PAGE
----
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Obama Pushes Minority Entrepreneurship and Tech

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In the past few weeks entrepreneurship has been a blazing hot topic. Between Bob Johnson's article on opportunities and obstacles minority small businesses face and the Presidential Summit on Entrepreneurship late last week it has been keeping those passionate about entrepreneurship at the edge of their seats. Just in case you are late to the party I'll sum up what the Presidential Summit on Entrepreneurship was about. Essentially the Obama Administration is pushing extremely hard for minority entrepreneurship here in the states (specifically Muslim minorities), so much so that they took it global and invited 250+ participants from several different countries to a 2 day summit in DC to talk about challenges and how those minority entrepreneurs can thrive -- let me clarify that -- how they can thrive as entrepreneurs in the U.S.

This initiative is no doubt an effort to spark the economy, entrepreneurs will play an important role in helping the global and domestic economy rebound. We will create more jobs, spark innovation, and a whole lot of other cool stuff. In Obama's speech at the summit it was definitely apparent where he thinks the focus should be, on emerging technologies which of course include Internet businesses as well. He went as far as to include Jerry Yang (Yahoo) in his speech. Additionally, Craig Newmark (Craigslist) was also on hand at the summit.

While the speech was only a brief 16 minutes (you can view the whole thing here) the message was clear and focused; he is pushing for a new era of entrepreneurship that includes diverse businesses and innovation, two of my favorite things. I think the President was dead on and we are preparing to step-up to the plate and hopefully work with his administration to push for innovative businesses from minority entrepreneurs who are right here in the United States, not overseas. In fact NewME was conceived with this problem in mind specifically.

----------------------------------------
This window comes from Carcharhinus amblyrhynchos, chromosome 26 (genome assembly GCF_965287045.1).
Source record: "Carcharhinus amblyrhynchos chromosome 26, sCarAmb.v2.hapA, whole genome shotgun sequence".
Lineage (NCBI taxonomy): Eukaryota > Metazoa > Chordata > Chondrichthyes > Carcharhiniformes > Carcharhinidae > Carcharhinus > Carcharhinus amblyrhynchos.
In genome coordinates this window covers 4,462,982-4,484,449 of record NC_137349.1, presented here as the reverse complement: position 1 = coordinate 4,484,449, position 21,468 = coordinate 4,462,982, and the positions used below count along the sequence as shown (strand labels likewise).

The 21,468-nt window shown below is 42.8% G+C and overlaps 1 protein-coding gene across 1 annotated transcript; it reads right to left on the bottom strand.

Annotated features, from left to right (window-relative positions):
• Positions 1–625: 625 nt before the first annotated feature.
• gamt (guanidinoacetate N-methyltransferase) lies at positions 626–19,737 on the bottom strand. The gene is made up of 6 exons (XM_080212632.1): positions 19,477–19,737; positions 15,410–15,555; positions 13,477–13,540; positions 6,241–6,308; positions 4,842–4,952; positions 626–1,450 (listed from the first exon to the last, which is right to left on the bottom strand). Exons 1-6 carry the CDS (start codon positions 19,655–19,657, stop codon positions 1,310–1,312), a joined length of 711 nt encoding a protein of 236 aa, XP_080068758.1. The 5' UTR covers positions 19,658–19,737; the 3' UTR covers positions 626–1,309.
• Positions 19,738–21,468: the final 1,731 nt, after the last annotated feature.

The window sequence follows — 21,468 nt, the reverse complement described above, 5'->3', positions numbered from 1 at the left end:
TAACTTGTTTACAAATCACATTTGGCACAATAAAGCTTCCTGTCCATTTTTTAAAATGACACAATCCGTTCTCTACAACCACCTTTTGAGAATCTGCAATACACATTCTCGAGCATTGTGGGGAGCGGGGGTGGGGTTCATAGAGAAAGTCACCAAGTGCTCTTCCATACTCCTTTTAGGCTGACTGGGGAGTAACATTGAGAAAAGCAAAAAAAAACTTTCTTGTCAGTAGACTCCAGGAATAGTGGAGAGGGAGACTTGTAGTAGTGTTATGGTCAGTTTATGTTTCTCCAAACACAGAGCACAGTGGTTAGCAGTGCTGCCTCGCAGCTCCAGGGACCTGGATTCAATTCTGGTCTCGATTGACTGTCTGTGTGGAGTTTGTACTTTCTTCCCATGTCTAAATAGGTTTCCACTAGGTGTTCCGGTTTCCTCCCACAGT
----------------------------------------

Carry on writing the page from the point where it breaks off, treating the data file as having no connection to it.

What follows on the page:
You may remember a little story that was quite popular a few months ago regarding the lack of minorities employed in Silicon Valley. The numbers were shocking to many simply because we are living in the year 2010, not 1960 -- not to mention the fact that the data actually reflected a decline in minority employment in the Valley over time. While I don't have any data I'm sure similar numbers as it relates to entrepreneurship are equally, if not more, disappointing.

I want to avoid having this same discussion 10 years from now. I want for leaders in emerging technologies to represent the beautiful and colorful landscape that America is. Yes we have to have adoption in our communities but let's not get tunnel vision here; we have to have creators as well. Just glancing at what is going on in the broadband arena you'll see the focus is on adoption and not creation, a topic that we've discussed time and again here with great passion. The summit spawned clear action items, plans, and programs to ensure the Muslim community is inclusive in being creators of innovative technologies; some of which include exchange programs, mentoring, and incubators. We need those same programs here domestically in our communities that are under-represented and under-served.

That said, President Obama and the many people in his administration who have been involved in this entrepreneurship effort have laid the global blueprint. Let's follow their lead and make sure minorities are inclusive in being creators of innovative technologies domestically.

In an interview at the summit with GOOD Craig Newmark brought 2 great quotes up by William Gibson, one of which sums up perfectly the state of diversity in technology: "The future is already here -- it's just unequally distributed."

While in the next day or so we'll be meeting with entrepreneurs, business leaders, and policy makers at the NewME (New Media Entrepreneurship) Conference to start the process, we hope to walk away with an action plan to really make a difference. I hope you all join in on the suggestions and ideas here.

What do you think it will take to make minority entrepreneurship in technology more than just a thought?

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